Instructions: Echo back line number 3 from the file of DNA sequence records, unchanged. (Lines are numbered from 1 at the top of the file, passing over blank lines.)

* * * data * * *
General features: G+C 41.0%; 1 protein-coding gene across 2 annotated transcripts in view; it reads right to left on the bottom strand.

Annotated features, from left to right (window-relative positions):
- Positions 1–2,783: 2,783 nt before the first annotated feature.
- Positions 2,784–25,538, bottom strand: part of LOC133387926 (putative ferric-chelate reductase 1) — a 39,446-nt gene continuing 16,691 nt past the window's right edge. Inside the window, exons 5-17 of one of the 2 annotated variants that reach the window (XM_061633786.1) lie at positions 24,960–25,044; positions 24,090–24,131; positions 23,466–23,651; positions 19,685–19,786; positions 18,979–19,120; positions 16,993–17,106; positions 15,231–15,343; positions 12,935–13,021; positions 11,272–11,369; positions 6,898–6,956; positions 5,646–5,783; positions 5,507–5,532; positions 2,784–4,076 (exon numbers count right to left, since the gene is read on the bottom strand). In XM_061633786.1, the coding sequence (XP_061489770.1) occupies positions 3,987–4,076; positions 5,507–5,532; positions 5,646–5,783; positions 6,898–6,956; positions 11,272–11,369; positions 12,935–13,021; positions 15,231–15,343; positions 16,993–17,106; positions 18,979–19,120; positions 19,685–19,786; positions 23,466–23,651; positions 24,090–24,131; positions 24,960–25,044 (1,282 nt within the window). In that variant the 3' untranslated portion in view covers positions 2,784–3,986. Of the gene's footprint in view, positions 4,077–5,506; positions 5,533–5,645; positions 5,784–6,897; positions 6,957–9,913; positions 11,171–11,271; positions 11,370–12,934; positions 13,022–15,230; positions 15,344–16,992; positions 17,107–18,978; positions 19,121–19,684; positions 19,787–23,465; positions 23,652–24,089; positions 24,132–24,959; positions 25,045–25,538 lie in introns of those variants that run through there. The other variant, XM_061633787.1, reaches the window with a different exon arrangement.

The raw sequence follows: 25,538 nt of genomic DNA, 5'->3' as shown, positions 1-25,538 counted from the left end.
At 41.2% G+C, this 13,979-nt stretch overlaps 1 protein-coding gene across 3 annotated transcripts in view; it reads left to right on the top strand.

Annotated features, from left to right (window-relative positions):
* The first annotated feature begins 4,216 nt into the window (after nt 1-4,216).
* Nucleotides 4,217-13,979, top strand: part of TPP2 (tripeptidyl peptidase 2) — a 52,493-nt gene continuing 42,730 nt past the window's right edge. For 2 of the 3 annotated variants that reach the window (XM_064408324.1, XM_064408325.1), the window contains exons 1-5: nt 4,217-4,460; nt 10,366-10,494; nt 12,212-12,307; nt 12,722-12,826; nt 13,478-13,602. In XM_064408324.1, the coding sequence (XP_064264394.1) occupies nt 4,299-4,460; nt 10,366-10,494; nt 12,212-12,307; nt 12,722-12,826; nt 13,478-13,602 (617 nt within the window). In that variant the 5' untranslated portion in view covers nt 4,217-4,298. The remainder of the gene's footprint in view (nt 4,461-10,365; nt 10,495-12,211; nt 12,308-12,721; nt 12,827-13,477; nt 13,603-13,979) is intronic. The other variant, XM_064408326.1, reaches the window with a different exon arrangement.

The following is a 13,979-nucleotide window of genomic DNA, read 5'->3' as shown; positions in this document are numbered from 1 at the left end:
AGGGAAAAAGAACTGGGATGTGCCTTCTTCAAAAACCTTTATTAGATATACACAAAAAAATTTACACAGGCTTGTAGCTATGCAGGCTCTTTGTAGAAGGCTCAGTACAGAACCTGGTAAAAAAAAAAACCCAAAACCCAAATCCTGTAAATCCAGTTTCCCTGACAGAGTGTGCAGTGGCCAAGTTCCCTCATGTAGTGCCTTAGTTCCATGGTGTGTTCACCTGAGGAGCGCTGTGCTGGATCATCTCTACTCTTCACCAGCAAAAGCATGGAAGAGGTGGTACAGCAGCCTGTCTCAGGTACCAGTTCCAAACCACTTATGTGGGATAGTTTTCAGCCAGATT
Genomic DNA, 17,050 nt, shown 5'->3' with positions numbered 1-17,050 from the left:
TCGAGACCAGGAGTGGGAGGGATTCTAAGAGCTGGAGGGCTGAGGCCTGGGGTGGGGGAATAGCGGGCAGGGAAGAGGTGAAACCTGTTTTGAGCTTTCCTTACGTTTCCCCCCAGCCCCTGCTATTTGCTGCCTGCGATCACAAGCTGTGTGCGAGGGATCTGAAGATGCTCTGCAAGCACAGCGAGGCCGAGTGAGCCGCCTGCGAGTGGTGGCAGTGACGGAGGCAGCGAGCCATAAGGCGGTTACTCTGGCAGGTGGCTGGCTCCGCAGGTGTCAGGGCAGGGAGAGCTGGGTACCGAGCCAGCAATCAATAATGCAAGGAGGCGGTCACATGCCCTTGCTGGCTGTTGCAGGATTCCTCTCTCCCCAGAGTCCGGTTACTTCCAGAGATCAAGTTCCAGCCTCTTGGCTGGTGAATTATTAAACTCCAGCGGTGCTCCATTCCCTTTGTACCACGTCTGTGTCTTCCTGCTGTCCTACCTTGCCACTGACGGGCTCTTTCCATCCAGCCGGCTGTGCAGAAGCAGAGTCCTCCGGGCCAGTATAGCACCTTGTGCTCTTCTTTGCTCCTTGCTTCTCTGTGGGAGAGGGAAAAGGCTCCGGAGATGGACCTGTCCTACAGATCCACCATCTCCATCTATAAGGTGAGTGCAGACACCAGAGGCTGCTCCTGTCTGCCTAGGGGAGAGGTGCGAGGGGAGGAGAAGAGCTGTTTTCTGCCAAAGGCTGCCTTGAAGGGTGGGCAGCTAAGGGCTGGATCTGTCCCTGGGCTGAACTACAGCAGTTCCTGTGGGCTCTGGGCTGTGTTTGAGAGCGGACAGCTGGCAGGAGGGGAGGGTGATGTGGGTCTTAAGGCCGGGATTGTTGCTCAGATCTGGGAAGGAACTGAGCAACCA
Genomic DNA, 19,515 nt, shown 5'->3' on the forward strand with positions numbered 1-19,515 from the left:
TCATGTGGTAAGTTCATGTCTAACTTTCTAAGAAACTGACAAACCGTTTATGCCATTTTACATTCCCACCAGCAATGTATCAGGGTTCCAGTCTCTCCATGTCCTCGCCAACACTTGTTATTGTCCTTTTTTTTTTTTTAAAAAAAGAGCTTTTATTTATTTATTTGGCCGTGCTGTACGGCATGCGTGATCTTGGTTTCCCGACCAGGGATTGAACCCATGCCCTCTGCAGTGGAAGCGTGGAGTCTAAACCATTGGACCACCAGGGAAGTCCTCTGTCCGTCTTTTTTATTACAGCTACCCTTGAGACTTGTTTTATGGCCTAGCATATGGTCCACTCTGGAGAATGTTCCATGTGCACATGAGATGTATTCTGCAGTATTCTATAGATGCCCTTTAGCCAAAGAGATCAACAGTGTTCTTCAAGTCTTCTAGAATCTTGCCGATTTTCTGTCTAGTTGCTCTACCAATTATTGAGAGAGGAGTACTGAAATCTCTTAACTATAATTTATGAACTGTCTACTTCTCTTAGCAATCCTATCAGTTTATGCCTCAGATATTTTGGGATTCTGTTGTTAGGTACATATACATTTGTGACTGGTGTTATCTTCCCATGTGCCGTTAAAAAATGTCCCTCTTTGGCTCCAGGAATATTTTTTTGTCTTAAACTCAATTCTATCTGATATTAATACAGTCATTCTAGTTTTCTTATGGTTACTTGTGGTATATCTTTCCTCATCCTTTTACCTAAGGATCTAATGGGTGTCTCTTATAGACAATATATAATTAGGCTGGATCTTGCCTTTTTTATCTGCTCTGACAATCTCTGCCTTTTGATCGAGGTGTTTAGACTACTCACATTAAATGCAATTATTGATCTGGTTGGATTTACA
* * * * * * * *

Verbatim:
- Positions 1–2,783: 2,783 nt before the first annotated feature.